whenever there is space free to put output into and when there is enough
input. Assuming the noise source is fast, and your signal source takes
relatively long times, especially when your CPU is busy generating noise
and passing it through your block, then you will always never consume
signal samples. Even with throttle between the noise source and your
block (beware: NEVER use throttle -- UNLESS you really just need to
reduce the *average* sample rate of a stream), there is absolutely no
reliable correlation between the duration of no-signal samples and real
time passing with signal present.
Just an example: Assume your source produces 100 samples with a sample
rate (that only you know about and GNU Radio doesn't even care about) of
1kS/s, and the next work call of the source takes 0.9s, to produce 100
samples again:
s - - - - - - - - - s - - - - - - - - - s - - - - - - - - - ... [REAL
TIME axis]
There will never ever be 100 samples signal + noise, 900 samples noise
only etc... but
s+n[100] n[121200] s+n[100] n[80000] s+n[100] ....

Because the noise source will produce as fast as possible, and that
means it's only bound by CPU time available and the speed of samples
going through your flow graph.

Please note: real world sampling rate is a concept utterly meaningless
in GNU Radio and is only occasionally used to calculate relative
frequencies.

Greetings,
Marcus
739a038d5a03d5448114b3615e2caedc?d=identicon&s=25 Activecat K. (activecat_k)
on 2014-06-25 12:36
(Received via mailing list)
On Wed, Jun 25, 2014 at 5:15 PM, caruiz.ext <caruiz.ext@catec.aero>
wrote:

> Signal 2,3,-,-,4,-,-,-,5,1,1,-,4,55...
> Noise  1,1,0,2,2,1,2,3,4,2,3,4,1,12...
>
> Output 3,4,0,2,6,1,2,3,9,3,4,4,5,67...
>


I believe your problem could be easily solved.
Let's show us the code that generates the Signal (2,3,-,-,4,....), or
does
it come from a UHD source?
Meanwhile your code above is not correct.
4759c0b9477f73dcf5aa12d5b901571a?d=identicon&s=25 caruiz.ext (Guest)
on 2014-06-25 12:55
(Received via mailing list)
Really clear your explanation Marcus :)

Activecat, my input block
is a variable delay.

- I have a signal recorded in a file.

- Signal
enters in a variable delay (delay is controlled by another block).
-
Signal enters in Add noise block.

File --> Variable delay --> Add
noise --> out

My problem is that if variable delay is, for example, 5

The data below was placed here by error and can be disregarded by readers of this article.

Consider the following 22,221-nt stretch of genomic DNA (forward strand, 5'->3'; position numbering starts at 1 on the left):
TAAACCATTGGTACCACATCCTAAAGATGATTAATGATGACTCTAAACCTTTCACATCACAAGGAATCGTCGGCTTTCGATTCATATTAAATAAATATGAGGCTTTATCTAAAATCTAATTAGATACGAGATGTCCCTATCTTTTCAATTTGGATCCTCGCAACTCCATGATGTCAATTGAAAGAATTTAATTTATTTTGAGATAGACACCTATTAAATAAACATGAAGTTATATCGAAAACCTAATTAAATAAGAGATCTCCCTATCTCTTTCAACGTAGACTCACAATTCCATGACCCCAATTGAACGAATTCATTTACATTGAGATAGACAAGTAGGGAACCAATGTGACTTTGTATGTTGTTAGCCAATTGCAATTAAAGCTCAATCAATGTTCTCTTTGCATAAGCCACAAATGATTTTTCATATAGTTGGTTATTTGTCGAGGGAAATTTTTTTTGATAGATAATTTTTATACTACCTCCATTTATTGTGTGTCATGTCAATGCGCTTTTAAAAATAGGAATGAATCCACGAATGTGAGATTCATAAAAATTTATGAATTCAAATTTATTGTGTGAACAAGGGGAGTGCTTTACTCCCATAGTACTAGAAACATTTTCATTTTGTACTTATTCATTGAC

samples: a sample enters, the block "waits" 5 samples, the sample
leaves. Then my output is: sample_3,- , - , - , - , - ,sample_2 , - , -
, - , - , - , sample_1

Greetings
4759c0b9477f73dcf5aa12d5b901571a?d=identicon&s=25 caruiz.ext (Guest)
on 2014-06-25 13:33
(Received via mailing list)
Ahh, the problem! :S

When I run the flow graph, it dies...

**I
use GRC and my final block is a GUI Scope Sink.
739a038d5a03d5448114b3615e2caedc?d=identicon&s=25 Activecat K. (activecat_k)
on 2014-06-25 17:31
(Received via mailing list)
On Wed, Jun 25, 2014 at 6:53 PM, caruiz.ext <caruiz.ext@catec.aero>
wrote:

> sample_3,- , - , - , - , - ,sample_2 , - , - , - , - , - , sample_1
>
>

Could you please explain how did you build the "variable delay", do you
use
the built-in "delay" block?
If this is a custom delay block, please show your code.

Meanwhile your understanding about the delay block is wrong.
Says, the input is:  s1, s2, s3, s4, s5.
After going through the delay block (with delay=5), the output becomes:
0,
0, 0, 0, 0, s1, s2, s3, s4, s5.
The output of delay block will never be "-" but it could be "0" (zero).

Probably you just need the standard "Add" block instead of your custom
block above.
Could you try this first..?
4759c0b9477f73dcf5aa12d5b901571a?d=identicon&s=25 caruiz.ext (Guest)
on 2014-06-25 18:05
(Received via mailing list)
Monday I will post the code (I have it in the lab).

Thank you ;)


El 25-06-2014 17:29, Activecat escribió:

> On Wed, Jun 25, 2014 at
6:53 PM, caruiz.ext <caruiz.ext@catec.aero> wrote:
>
>> Activecat, my
input block is a variable delay.
>>
>> - I have a signal recorded in a
file.
>>
>> - Signal enters in a variable delay (delay is controlled
by another block).
>> - Signal enters in Add noise block. File -->
Variable delay --> Add noise --> out
>>
>> My problem is that if
variable delay is, for example, 5 samples: a sample enters, the block